- Don't listen to your T! I know that this is easier said than done, especially if T is new to you or you are experiencing a change in its volume or form. However, focusing on the sound of your T will impede sleep. (Note: I once read about a clever woman whose T sounded like cicadas. When she got into bed she pretended to be living in the country, listening to the natural sound of the cicadas. She found this very relaxing and was able to sleep. This is the only person whom I've read about who can listen to their T and still sleep.)

- One way to distract your mind from the T is to think about something else. Think about a beautiful place you have visited or a pleasant trip you have taken. Think about as many details as you can. Relive the experience in your mind. By taking this approach you accomplish several things. You take your mind off of the T, you calm your mind by reliving a pleasant experience, and you make the process of trying to fall asleep a pleasant one. The reason this approach works is based on the fact that your mind is "single-threaded", meaning that it can only process one thought at a time. If your mind is occupied thinking about a pleasant experience, it is not thinking about your T. Note: avoid thinking about overly stimulating experiences (e.g. sexually arousing thoughts); they may be pleasurable, but they won't help you to fall asleep!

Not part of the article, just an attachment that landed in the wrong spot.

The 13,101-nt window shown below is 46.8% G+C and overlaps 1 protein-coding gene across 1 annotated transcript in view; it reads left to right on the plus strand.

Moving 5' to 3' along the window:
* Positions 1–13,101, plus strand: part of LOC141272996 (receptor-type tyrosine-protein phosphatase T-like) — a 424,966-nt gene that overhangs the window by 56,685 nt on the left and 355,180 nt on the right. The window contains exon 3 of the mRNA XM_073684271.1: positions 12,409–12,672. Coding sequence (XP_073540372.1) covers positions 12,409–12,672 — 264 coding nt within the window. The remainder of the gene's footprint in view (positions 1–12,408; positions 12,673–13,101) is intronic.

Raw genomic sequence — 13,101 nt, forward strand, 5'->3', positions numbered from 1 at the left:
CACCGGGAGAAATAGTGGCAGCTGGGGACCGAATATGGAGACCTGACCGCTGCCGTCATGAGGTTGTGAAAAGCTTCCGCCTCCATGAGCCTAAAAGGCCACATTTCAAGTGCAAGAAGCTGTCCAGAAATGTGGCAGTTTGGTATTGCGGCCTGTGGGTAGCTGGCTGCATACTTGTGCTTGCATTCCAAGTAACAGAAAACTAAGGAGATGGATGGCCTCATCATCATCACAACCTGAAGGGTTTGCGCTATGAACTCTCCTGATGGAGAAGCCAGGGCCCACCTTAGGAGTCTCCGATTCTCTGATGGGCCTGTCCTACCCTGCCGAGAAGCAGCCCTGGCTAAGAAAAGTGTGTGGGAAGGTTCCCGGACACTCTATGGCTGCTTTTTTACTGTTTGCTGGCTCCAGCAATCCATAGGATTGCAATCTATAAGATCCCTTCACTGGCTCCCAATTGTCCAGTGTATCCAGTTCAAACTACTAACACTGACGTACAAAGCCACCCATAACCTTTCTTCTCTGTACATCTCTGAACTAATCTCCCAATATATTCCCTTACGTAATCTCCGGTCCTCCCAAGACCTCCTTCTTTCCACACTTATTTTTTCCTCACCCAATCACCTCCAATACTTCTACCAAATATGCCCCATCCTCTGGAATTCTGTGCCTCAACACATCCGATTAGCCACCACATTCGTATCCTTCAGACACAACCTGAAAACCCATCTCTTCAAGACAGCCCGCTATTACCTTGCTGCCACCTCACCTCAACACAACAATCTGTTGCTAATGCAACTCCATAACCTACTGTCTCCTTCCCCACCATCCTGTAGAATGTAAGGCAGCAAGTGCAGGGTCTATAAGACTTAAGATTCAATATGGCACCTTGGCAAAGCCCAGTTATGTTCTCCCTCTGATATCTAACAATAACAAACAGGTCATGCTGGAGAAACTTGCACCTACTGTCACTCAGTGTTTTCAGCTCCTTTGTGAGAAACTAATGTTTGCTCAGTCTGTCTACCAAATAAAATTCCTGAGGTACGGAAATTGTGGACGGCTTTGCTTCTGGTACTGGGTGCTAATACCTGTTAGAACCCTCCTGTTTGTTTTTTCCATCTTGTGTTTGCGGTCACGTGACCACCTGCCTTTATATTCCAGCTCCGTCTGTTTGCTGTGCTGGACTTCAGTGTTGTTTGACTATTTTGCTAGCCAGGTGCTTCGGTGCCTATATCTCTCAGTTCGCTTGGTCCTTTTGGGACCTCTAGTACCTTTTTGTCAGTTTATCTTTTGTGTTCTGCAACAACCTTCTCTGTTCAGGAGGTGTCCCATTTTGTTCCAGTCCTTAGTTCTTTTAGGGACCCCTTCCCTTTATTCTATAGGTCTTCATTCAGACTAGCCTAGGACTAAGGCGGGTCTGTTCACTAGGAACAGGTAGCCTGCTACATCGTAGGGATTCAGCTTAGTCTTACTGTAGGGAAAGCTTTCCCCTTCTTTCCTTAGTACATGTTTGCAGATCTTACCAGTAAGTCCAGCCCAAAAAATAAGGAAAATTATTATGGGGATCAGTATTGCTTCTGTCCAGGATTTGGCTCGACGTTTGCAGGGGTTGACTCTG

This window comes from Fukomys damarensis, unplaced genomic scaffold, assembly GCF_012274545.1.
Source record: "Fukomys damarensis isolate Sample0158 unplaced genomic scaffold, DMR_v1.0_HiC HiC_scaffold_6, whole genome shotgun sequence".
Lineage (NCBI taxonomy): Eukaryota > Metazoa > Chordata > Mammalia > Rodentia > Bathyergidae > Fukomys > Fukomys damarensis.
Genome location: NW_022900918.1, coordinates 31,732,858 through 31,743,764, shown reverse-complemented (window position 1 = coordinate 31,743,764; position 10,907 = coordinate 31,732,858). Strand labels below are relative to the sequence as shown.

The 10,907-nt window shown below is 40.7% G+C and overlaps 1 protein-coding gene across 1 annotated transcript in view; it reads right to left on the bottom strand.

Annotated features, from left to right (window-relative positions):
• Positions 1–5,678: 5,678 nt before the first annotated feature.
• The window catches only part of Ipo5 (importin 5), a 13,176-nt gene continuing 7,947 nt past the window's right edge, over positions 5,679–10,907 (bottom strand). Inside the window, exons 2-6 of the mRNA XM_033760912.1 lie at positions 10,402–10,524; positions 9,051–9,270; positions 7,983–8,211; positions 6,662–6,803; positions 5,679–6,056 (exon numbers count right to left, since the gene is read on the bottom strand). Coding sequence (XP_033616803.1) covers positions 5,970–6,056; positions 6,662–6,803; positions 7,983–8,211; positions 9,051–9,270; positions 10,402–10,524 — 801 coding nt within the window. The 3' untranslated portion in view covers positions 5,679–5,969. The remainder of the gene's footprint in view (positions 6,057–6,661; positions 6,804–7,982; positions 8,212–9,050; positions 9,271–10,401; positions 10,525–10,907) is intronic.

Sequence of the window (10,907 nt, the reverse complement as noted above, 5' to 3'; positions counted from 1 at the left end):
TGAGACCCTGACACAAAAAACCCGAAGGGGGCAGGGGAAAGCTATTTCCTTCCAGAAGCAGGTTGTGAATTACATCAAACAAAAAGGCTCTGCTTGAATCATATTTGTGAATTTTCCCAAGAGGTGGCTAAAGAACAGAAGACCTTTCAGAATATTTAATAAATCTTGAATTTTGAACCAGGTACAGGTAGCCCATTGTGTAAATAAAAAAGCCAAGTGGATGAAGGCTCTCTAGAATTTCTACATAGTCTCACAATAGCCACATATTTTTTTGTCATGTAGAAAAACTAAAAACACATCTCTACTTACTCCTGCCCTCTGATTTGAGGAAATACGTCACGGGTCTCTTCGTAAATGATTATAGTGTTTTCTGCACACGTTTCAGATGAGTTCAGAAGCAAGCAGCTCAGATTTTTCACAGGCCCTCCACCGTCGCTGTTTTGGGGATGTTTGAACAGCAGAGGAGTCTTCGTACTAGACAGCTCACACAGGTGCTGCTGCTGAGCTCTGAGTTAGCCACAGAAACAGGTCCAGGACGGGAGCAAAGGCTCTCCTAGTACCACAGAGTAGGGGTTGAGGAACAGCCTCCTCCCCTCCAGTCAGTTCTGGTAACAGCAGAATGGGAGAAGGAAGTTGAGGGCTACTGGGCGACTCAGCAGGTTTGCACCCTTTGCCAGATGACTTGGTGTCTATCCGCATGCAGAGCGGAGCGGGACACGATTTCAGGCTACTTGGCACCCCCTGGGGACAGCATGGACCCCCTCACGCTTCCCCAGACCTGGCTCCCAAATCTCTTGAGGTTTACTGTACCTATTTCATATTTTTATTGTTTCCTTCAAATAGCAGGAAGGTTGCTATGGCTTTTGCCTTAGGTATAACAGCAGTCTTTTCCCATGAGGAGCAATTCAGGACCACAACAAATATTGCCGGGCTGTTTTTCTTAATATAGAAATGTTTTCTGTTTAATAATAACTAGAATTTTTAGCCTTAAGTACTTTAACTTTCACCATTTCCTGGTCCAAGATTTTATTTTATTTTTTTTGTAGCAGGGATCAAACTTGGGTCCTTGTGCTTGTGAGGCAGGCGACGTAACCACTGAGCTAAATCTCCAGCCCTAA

- Establish a pre-bedtime routine. Whatever you like to do before getting into bed, it's a good idea to have a pre-bedtime routine. For example, you may like to eat a snack, read for 20 minutes, brush your teeth, do relaxation exercise, and say your prayers. Whatever your routine, the very act of following it prepares your mind and your body for sleep.